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Richmond Hill seeks consolidation of local fire services

Reg. Coun. Perrelli's motion came days after Aurora mayor put forward a notice of motion to look at consolidation possibilities
Jan. 30, 2020
Sheila Wang

The idea of merging fire services at the regional level, which has floated around for years, has recently gained fresh momentum.

Richmond Hill council passed a resolution on Jan. 22 to request that York Region consolidate all eight fire services into one fire department.

The proposal, moved by Regional Councillor Carmine Perrelli, came days after Aurora Mayor Tom Mrakas put forward a notice of motion to look at the possibility of consolidating fire services at the regional level at the Jan. 16 regional committee meeting.

Perrelli’s motion was one step beyond what Mrakas intended to put forward, as the Aurora mayor said he would request a staff report to examine opportunities for possible merging in the future.

“It is time that we take actions to make it happen,” said Greg Beros, who seconded the motion. “If York Regional Police makes sense, if York Region EMS makes sense, it’d only make sense if the region had a York Region fire service.”

A consolidated fire service could help plan and deliver “effective and efficient service,” Perrelli’s motion reads, adding York Regional Chair Wayne Emmerson supports the regional consolidation of fire services.

The idea won the support of a majority of council, while Ward 2 Councillor Tom Muench cast the lone dissenting vote.

“If it’s not good for three [municipalities], what makes you think it’s good for all?” Muench asked, citing a 2016 study which looked at the possibility of merging Richmond Hill’s fire services with Central York Fire, which serves Aurora and Newmarket.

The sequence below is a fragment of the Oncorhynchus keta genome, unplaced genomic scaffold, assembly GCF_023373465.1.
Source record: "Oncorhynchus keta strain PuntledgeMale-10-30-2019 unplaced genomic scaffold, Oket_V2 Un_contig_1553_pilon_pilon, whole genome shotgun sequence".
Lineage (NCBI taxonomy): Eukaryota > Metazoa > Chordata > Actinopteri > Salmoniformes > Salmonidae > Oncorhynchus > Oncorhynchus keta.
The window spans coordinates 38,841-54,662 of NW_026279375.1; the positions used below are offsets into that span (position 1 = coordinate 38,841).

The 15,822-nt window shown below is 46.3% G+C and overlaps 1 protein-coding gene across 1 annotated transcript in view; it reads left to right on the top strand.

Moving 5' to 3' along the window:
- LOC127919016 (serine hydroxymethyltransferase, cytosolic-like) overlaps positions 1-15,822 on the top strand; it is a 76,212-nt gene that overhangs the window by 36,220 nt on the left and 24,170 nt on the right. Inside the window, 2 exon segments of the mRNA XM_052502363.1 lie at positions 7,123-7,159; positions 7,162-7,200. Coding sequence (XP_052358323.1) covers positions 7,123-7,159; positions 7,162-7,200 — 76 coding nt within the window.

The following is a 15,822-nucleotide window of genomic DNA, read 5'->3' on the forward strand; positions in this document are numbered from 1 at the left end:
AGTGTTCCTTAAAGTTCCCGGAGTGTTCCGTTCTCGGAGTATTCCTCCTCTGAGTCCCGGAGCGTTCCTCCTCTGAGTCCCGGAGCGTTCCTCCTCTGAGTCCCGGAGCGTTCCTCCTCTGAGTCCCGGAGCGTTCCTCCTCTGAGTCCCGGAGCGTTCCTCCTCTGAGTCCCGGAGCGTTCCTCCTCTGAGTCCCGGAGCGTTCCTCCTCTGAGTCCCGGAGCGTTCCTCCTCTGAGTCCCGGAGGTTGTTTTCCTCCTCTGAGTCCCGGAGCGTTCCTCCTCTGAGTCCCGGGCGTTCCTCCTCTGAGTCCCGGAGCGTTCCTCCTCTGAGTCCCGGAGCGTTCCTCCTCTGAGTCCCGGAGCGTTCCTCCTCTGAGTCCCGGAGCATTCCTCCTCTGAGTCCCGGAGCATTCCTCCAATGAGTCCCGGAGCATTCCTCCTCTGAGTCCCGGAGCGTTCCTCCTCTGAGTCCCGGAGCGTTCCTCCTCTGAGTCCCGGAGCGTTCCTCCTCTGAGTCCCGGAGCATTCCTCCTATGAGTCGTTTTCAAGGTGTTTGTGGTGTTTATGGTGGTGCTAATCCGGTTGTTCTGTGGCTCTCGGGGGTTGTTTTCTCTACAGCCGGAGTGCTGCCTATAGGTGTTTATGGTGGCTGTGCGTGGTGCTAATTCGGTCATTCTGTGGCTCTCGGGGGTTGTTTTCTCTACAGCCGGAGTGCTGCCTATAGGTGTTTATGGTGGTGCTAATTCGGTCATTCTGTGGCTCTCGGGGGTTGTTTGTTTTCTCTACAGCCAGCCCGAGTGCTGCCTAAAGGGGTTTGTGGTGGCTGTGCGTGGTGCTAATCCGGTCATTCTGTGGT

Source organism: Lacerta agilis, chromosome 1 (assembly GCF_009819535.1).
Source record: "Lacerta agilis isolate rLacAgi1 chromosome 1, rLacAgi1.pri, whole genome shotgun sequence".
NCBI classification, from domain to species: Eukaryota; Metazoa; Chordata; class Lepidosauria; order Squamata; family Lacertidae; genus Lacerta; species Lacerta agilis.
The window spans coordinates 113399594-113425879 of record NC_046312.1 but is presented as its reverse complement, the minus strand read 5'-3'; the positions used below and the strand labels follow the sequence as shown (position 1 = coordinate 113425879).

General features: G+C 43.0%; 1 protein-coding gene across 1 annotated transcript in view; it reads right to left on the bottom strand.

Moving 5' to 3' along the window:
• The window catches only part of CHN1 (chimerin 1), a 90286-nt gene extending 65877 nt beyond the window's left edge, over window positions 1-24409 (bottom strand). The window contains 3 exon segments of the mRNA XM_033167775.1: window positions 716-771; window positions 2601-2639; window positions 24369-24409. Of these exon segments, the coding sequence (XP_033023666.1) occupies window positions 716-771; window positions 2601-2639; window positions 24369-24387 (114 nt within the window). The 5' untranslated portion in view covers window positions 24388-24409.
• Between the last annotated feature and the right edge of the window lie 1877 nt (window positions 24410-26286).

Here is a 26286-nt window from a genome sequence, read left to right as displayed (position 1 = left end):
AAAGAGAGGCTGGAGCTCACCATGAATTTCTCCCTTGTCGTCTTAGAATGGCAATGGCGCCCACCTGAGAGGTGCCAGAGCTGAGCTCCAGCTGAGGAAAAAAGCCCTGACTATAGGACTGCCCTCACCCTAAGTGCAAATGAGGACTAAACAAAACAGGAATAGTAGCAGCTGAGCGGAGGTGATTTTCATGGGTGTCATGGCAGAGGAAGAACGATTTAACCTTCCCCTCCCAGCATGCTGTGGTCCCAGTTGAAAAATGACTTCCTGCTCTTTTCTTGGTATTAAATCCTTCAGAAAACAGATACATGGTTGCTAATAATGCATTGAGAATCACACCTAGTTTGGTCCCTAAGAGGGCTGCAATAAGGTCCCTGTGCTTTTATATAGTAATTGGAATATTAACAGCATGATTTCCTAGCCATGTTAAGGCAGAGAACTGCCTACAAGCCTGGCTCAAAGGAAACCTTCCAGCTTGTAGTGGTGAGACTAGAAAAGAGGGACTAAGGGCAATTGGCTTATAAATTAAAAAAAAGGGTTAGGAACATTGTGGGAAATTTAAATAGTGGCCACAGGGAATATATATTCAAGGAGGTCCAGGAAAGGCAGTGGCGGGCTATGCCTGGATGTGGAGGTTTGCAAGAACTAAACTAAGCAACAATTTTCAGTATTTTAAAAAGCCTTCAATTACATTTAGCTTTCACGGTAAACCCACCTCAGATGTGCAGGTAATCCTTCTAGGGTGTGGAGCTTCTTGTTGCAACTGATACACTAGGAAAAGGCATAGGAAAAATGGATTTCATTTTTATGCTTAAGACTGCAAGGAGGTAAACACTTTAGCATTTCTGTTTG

Staff recommended “not to pursue” the consolidation based on the results of the study, which found the limited benefits of consolidation did “not outweigh the anticipated costs” at that time.

A few councillors told Muench the study didn’t apply to Perrelli’s motion, which proposes consolidating all eight fire services at the regional level.
Ward 4 Councillor David West, who supports the idea of regional consolidation, said potential costs and benefits need to be looked at as the motion moves forward at the regional level.

Perrelli’s motion also states the consolidation may result in administrative efficiencies on nonsuppression fire activities, such as training and vehicle maintenance.

Mrakas shared a similar view.

He noted, at the regional meeting, the efficiencies and enhanced service achieved since the merging of Aurora and Newmarket's fire departments into the Central York Service back in 2002.

Richmond Hill's fire department received 5,774 calls in 2018, an 11 per cent increase from 2016, the 2018 annual report says.

The city's firefighters only responded to 61 per cent of the incidents within four minutes, while the National Fire Protection Association standard states the first truck should arrive at the scene to 90 per cent of incidents within four minutes, according to the report.

Richmond Hill and Aurora are not the only municipalities that have moved in favour of consolidating fire services.

Newmarket Mayor John Taylor and Whitchurch-Stouffville Mayor Iain Lovatt have chatted about Whitchurch-Stouffville joining Central York for months, reported.

A formal proposal to examine the idea is expected to go to Whitchurch-Stouffville in the spring.